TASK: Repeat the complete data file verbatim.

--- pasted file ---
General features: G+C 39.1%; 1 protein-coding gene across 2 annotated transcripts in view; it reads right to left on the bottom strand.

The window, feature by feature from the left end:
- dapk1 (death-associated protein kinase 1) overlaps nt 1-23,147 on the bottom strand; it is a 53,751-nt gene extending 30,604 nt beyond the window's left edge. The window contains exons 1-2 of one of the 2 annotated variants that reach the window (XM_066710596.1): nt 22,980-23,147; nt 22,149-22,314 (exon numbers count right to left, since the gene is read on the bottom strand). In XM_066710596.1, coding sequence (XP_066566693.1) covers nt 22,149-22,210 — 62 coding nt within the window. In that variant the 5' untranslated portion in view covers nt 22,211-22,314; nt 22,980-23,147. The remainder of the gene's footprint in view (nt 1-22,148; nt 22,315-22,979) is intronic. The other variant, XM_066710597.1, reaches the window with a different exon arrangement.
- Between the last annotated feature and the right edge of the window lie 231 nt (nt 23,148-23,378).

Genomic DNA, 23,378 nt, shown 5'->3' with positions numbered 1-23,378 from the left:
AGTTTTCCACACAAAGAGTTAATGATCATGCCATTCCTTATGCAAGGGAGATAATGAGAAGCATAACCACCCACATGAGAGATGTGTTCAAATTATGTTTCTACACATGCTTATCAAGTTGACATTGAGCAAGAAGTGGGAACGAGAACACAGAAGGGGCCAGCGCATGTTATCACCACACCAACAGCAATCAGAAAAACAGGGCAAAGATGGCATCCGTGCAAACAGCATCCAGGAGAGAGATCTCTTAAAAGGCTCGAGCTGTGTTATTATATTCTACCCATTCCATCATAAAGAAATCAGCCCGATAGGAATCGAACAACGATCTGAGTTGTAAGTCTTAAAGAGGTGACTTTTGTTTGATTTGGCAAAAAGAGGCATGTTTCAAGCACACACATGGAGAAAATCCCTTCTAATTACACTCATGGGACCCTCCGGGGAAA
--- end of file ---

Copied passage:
General features: G+C 39.1%; 1 protein-coding gene across 2 annotated transcripts in view; it reads right to left on the bottom strand.

The window, feature by feature from the left end:
- dapk1 (death-associated protein kinase 1) overlaps nt 1-23,147 on the bottom strand; it is a 53,751-nt gene extending 30,604 nt beyond the window's left edge. The window contains exons 1-2 of one of the 2 annotated variants that reach the window (XM_066710596.1): nt 22,980-23,147; nt 22,149-22,314 (exon numbers count right to left, since the gene is read on the bottom strand). In XM_066710596.1, coding sequence (XP_066566693.1) covers nt 22,149-22,210 — 62 coding nt within the window. In that variant the 5' untranslated portion in view covers nt 22,211-22,314; nt 22,980-23,147. The remainder of the gene's footprint in view (nt 1-22,148; nt 22,315-22,979) is intronic. The other variant, XM_066710597.1, reaches the window with a different exon arrangement.
- Between the last annotated feature and the right edge of the window lie 231 nt (nt 23,148-23,378).

Genomic DNA, 23,378 nt, shown 5'->3' with positions numbered 1-23,378 from the left:
AGTTTTCCACACAAAGAGTTAATGATCATGCCATTCCTTATGCAAGGGAGATAATGAGAAGCATAACCACCCACATGAGAGATGTGTTCAAATTATGTTTCTACACATGCTTATCAAGTTGACATTGAGCAAGAAGTGGGAACGAGAACACAGAAGGGGCCAGCGCATGTTATCACCACACCAACAGCAATCAGAAAAACAGGGCAAAGATGGCATCCGTGCAAACAGCATCCAGGAGAGAGATCTCTTAAAAGGCTCGAGCTGTGTTATTATATTCTACCCATTCCATCATAAAGAAATCAGCCCGATAGGAATCGAACAACGATCTGAGTTGTAAGTCTTAAAGAGGTGACTTTTGTTTGATTTGGCAAAAAGAGGCATGTTTCAAGCACACACATGGAGAAAATCCCTTCTAATTACACTCATGGGACCCTCCGGGGAAA